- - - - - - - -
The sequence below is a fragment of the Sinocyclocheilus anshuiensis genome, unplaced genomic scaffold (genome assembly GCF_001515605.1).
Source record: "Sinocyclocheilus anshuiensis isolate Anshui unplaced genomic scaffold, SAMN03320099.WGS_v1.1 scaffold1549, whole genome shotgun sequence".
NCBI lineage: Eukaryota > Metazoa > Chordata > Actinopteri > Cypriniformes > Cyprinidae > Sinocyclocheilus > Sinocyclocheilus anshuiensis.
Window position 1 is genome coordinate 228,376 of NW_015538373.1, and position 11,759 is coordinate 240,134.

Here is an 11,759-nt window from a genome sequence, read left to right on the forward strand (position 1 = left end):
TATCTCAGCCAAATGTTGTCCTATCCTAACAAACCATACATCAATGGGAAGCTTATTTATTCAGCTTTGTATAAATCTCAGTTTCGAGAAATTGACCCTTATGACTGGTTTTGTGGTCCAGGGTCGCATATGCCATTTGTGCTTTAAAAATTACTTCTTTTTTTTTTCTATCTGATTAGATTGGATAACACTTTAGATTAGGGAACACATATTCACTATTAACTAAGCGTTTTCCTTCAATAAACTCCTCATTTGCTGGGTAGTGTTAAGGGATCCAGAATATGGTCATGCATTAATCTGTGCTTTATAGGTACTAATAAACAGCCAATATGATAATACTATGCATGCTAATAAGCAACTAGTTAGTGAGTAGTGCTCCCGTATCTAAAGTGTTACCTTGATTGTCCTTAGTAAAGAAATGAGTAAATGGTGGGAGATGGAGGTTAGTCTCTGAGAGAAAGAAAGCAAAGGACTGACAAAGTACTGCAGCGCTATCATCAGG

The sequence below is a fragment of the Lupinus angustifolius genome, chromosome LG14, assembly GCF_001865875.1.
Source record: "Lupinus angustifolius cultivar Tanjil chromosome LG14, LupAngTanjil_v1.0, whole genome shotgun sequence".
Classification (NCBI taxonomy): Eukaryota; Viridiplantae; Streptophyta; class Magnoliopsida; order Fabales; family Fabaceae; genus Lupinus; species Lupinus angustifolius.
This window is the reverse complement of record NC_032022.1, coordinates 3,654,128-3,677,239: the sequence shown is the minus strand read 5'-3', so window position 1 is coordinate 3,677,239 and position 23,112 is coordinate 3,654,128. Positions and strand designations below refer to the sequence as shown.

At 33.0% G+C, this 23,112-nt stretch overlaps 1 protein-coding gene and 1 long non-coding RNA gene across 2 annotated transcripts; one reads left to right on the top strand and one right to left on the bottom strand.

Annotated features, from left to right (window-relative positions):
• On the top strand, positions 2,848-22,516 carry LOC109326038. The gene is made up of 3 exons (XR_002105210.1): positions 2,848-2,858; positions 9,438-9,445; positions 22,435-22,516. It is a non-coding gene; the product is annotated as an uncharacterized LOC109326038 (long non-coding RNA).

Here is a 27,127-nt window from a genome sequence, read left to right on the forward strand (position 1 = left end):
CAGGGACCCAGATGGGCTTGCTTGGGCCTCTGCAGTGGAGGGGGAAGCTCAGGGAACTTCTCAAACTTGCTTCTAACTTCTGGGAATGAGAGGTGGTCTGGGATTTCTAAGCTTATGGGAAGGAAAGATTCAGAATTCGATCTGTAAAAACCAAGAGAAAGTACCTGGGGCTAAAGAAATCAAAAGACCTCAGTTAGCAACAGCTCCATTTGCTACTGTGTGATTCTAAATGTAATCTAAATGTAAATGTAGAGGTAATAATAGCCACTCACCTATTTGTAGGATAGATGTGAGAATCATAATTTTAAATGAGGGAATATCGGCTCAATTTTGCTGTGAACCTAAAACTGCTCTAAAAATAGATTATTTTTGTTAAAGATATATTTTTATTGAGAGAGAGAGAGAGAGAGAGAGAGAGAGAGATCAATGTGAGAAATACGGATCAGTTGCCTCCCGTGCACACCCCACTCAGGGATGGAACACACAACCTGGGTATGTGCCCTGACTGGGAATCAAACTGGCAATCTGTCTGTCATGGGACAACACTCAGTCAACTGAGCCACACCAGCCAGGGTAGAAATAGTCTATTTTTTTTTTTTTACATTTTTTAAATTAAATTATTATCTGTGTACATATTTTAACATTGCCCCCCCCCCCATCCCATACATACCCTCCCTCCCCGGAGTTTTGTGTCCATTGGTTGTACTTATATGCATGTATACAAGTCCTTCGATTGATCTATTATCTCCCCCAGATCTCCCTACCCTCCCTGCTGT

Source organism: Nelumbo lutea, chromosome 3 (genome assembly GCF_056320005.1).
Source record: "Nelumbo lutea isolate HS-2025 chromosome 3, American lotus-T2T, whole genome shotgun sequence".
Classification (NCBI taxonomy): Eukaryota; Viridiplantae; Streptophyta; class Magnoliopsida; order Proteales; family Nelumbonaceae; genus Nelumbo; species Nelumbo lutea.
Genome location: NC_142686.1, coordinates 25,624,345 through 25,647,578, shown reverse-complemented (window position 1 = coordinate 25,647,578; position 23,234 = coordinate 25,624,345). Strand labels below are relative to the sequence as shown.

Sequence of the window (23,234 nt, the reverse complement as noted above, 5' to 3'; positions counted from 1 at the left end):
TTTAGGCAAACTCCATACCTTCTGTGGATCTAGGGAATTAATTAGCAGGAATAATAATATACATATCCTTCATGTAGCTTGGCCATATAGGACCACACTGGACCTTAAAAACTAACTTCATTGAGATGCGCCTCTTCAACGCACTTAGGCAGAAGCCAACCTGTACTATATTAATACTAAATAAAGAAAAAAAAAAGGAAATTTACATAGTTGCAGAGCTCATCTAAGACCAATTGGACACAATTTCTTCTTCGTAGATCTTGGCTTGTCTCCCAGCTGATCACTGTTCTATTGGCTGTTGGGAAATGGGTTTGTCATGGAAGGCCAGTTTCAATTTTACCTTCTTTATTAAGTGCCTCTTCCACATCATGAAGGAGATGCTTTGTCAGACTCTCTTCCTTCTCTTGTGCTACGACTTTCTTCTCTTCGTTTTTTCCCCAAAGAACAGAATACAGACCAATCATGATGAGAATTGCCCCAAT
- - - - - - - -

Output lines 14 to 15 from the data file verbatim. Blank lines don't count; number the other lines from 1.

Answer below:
Here is a 27,127-nt window from a genome sequence, read left to right on the forward strand (position 1 = left end):
CAGGGACCCAGATGGGCTTGCTTGGGCCTCTGCAGTGGAGGGGGAAGCTCAGGGAACTTCTCAAACTTGCTTCTAACTTCTGGGAATGAGAGGTGGTCTGGGATTTCTAAGCTTATGGGAAGGAAAGATTCAGAATTCGATCTGTAAAAACCAAGAGAAAGTACCTGGGGCTAAAGAAATCAAAAGACCTCAGTTAGCAACAGCTCCATTTGCTACTGTGTGATTCTAAATGTAATCTAAATGTAAATGTAGAGGTAATAATAGCCACTCACCTATTTGTAGGATAGATGTGAGAATCATAATTTTAAATGAGGGAATATCGGCTCAATTTTGCTGTGAACCTAAAACTGCTCTAAAAATAGATTATTTTTGTTAAAGATATATTTTTATTGAGAGAGAGAGAGAGAGAGAGAGAGAGAGAGATCAATGTGAGAAATACGGATCAGTTGCCTCCCGTGCACACCCCACTCAGGGATGGAACACACAACCTGGGTATGTGCCCTGACTGGGAATCAAACTGGCAATCTGTCTGTCATGGGACAACACTCAGTCAACTGAGCCACACCAGCCAGGGTAGAAATAGTCTATTTTTTTTTTTTTACATTTTTTAAATTAAATTATTATCTGTGTACATATTTTAACATTGCCCCCCCCCCCATCCCATACATACCCTCCCTCCCCGGAGTTTTGTGTCCATTGGTTGTACTTATATGCATGTATACAAGTCCTTCGATTGATCTATTATCTCCCCCAGATCTCCCTACCCTCCCTGCTGT